The decision was extraordinary and chilling in the extreme, for the following reasons: The jury never saw the televised segment; it was instructed by the judge to assume that everything ABC had reported was true, thus making truth irrelevant as a defense, unlike libel cases; and compensatory damages, despite the supermarket's extravagant claims of roughly $2 billion in losses, were found to be only $1,402. The remaining $5,498,598 were punitive damages, awarded as a measure of the jury's wrath and contempt for the phony resumes.
At a recent breakfast sponsored by the Columbia Journalism School in the wake of the case, high-powered journalists and legal experts sparred over whether "lying" was ever necessary. Most agreed that a certain degree of misrepresentation is unavoidable in some instances, when the import of the story justifies it. (Even Ben Bradlee and Abe Rosenthal, who noisily condemned the practice, agreed it would be justified to prevent a nuclear holocaust.) First Amendment specialist Floyd Abrams, who argued that ABC's undercover journalists had committed a crime "equivalent to jaywalking," nevertheless tried to draw a line by saying that journalists should "never steal." When it was pointed out that without The New York Times's willingness, at least, to act as an accessory to the "stealing" of the Pentagon Papers, they would still be sitting in Daniel Ellsberg's office, Abrams relented. No one, it seems, knows where the line is.
The problem is not that journalists lie sometimes. It's that, unlike in the glory days of Woodward and Bernstein, the public cannot distinguish between a journalist's lying for the public good and just lying. The relentless Geraldo-ization of network news magazines has led them to use hidden cameras as an audience-grabbing stunt rather than as a considered last resort, at the cost of equating all journalism with that practiced by the New York Post and The National Enquirer.
Most people don't disapprove of misrepresentation per se. Few complained recently when Operation Protect Kids used deception to discover if convenience stores were selling cigarettes to minors, for example. It's journalists they don't trust, not their methods. A recent Gallup poll showed that only 17 percent of the public feels newspaper reporters' honesty and ethical standards are "high" or "very high."
Exposing the selling of unsafe meat at Food Lion is a case ABC could have expected a jury to understand in terms of the public stake involved. Forget it. To those empaneled, apparently, ABC's reporters might well have been Joe Klein lying to Newsweek's readers to protect his $6 million earnings. Without better and clearer rules to govern such behavior, every journalist will be viewed as Joe Klein, but without the money. Investigative reporting, meanwhile, will go the way of the manual typewriter.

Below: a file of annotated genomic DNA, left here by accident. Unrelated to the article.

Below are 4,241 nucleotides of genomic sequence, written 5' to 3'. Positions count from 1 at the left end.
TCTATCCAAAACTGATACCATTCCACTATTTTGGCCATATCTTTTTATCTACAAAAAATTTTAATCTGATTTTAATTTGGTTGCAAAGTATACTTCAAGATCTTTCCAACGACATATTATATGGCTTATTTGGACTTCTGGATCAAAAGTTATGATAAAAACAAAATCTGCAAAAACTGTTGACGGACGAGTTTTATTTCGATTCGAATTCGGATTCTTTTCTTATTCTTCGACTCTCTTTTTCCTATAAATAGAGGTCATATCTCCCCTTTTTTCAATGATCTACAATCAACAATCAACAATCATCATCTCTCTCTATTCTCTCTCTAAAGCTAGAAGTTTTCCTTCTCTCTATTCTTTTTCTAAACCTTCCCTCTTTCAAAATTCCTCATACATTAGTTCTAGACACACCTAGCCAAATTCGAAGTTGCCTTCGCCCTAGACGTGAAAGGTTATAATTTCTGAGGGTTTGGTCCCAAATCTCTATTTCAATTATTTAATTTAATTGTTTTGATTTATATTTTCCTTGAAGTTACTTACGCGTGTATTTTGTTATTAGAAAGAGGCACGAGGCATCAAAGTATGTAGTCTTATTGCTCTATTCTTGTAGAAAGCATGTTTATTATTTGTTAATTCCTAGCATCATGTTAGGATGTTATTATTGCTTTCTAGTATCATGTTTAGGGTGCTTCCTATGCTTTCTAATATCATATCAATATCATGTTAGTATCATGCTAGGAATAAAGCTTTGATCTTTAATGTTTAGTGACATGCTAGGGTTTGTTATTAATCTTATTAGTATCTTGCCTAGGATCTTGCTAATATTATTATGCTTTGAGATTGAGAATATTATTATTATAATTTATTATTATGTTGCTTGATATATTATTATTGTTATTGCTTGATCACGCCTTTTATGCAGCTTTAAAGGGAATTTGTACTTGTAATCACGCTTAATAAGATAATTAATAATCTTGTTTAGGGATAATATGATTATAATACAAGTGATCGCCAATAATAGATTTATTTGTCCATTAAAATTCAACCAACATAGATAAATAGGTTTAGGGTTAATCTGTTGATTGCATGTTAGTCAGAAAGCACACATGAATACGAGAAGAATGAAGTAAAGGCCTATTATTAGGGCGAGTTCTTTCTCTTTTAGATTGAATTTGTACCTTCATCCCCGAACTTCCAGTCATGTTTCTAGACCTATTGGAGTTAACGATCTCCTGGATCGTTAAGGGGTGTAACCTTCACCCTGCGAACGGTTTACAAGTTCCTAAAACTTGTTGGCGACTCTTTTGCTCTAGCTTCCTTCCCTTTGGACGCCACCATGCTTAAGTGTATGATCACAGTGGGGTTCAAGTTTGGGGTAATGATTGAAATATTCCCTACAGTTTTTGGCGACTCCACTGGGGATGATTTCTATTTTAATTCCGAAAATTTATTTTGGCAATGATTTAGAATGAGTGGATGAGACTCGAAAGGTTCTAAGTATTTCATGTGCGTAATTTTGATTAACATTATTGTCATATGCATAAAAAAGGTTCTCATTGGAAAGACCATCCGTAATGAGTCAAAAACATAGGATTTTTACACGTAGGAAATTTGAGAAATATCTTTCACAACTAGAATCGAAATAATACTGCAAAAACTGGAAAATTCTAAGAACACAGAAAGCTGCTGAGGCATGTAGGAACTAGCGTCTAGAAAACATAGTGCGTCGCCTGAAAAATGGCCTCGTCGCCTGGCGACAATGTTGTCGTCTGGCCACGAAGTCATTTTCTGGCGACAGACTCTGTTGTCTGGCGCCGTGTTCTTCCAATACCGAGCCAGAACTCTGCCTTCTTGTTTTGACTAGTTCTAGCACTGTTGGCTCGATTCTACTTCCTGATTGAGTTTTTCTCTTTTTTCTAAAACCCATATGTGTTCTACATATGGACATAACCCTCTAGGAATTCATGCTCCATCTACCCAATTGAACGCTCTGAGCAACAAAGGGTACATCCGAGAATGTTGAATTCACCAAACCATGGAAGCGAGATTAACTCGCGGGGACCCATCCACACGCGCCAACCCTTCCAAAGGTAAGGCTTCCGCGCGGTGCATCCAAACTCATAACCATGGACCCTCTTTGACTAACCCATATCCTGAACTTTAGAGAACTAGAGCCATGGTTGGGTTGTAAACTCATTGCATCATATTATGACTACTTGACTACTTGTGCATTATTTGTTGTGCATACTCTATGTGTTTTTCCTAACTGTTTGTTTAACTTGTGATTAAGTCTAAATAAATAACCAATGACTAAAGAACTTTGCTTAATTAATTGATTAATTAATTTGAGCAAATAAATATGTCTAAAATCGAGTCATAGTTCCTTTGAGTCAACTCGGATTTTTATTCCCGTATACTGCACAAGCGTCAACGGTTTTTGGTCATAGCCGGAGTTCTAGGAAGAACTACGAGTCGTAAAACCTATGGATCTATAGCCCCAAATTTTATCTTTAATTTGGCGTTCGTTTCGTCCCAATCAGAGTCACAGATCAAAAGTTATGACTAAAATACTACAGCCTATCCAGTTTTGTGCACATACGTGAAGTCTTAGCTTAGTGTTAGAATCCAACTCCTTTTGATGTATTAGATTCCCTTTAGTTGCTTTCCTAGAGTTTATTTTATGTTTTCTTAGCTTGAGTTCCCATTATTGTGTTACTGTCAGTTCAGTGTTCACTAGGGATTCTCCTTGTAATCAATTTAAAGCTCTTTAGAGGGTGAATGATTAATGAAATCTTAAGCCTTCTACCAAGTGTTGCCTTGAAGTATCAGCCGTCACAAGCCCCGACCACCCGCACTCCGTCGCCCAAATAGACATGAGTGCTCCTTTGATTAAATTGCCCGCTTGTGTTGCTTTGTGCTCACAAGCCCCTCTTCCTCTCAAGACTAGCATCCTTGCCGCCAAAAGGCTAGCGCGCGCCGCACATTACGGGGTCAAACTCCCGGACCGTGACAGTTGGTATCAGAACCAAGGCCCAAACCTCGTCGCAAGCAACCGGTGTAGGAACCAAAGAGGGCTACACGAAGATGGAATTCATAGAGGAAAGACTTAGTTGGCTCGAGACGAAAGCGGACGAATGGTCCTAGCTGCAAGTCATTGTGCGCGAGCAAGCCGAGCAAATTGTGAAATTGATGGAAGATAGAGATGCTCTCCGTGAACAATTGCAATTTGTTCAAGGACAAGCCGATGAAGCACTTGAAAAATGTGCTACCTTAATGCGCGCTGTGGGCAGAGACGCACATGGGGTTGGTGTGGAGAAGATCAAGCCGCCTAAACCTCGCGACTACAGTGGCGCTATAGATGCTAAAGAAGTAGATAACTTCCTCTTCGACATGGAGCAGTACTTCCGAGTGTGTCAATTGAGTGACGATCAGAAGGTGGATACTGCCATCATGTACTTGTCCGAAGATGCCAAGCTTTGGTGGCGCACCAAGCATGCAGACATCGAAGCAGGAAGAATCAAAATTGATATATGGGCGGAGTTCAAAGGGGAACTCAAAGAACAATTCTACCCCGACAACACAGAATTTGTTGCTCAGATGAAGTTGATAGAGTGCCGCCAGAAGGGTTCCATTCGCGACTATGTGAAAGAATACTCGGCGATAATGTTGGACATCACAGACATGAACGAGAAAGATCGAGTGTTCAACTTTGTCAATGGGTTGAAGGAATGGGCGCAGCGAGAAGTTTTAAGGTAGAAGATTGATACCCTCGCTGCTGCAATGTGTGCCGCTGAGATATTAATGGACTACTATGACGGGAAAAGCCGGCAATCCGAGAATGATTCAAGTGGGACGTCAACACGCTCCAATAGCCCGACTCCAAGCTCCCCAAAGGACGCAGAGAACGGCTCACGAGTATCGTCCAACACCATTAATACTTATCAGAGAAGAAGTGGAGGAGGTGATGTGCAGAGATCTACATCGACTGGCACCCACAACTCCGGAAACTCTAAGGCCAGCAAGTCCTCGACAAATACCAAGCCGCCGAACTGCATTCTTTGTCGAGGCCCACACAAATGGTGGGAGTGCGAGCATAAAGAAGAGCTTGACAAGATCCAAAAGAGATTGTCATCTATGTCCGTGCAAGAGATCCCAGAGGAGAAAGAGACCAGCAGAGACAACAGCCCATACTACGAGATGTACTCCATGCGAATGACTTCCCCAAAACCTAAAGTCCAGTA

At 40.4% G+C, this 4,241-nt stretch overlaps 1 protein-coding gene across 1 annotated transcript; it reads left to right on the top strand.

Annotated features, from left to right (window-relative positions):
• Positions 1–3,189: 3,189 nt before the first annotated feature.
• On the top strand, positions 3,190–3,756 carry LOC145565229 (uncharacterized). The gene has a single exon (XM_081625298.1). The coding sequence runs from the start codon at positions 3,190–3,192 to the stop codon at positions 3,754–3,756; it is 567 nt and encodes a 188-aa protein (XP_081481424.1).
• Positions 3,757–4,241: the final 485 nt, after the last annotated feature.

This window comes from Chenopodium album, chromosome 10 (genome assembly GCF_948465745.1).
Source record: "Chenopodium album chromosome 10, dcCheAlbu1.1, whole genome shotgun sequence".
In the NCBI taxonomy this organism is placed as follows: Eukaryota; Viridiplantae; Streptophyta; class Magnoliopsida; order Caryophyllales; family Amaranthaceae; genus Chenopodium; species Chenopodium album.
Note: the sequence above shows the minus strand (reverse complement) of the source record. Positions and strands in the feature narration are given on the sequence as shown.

The Food Lion case was a focus of another recent high-powered conference, hosted in Washington by Harvard's Joan Shorenstein Center. Here, however, it was placed in the context of a number of crises that make one wonder whether honest journalism has any future at all. The Brookings Institution's Stephen Hess worried about celebrification of journalists interfering with news coverage, noting Barbara Walters's recent interview of Andrew Lloyd Webber, in which she neglected to inform viewers of her $100,000 investment in his show Sunset Boulevard. (Did Walters deliberately cover up her investment? Simply "forget"? No answer is likely to inspire confidence in celebrity journalists' ability to cover their peers.) Hess bemoaned the disappearance of international reporting on network TV According to recent figures, network news stories originating from foreign bureaus declined by more than half between 1988 and 1996. The Washington Post's Dorothy Gilliam brought up "insensitive coverage of women and minorities," which she held partly to blame for passage of the welfare reform bill. Frank Sesno of CNN pointed out that college students and many high school kids get most of their "news" from MTV and the Internet. The conference's two distinguished panels agreed that almost everything mentioned was a real problem.
Consensus was maintained until a Pacifica reporter pointed out the corruption that inevitably results from increasing conglomeratization of the industry: Could ABC do a better job of covering Disney-owned sweatshops in Haiti? Could NBC and CBS do a better job of reporting on GE end Westinghouse plants making nuclear weaponry and providing nuclear power? Naah. Everyone agreed that this was not a real problem. Apparently journalism is the only trade in America in which nobody worries about upsetting the boss's boss or screwing with the company's stock price. Daniel Schorr lamented that, according to his reading of CBS News president Andrew Heyward's presentation regarding the financial pressures facing his third-ranking CBS Evening News, it's fighting for its life.
Yes, all concurred' that was the real problem. Content remains politically pristine, but owners are demanding unreasonable profits from their news organizations. In the good old days, Bill Paley was happy to lose money presenting a news network as a public service, but Westinghouse is not. The profit pressure now drives every decision, including the use of unnecessary hidden cameras and phony resumes. The network newscasts, like the daily print media, feel themselves to be dying a slow, public death, but they have no idea how to revive the body. MSNBC's answer--combining cable with the Internet--makes them decidedly uncomfortable. "If only," mused Washington Post columnist E.J. Dionne Jr., only half in jest, "the health care debate could have been turned into a murder trial."
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|Title Annotation:||Full-Court Press; journalism overreacts to the Food Lion verdict vs. ABC-TV|
|Date:||Mar 24, 1997|
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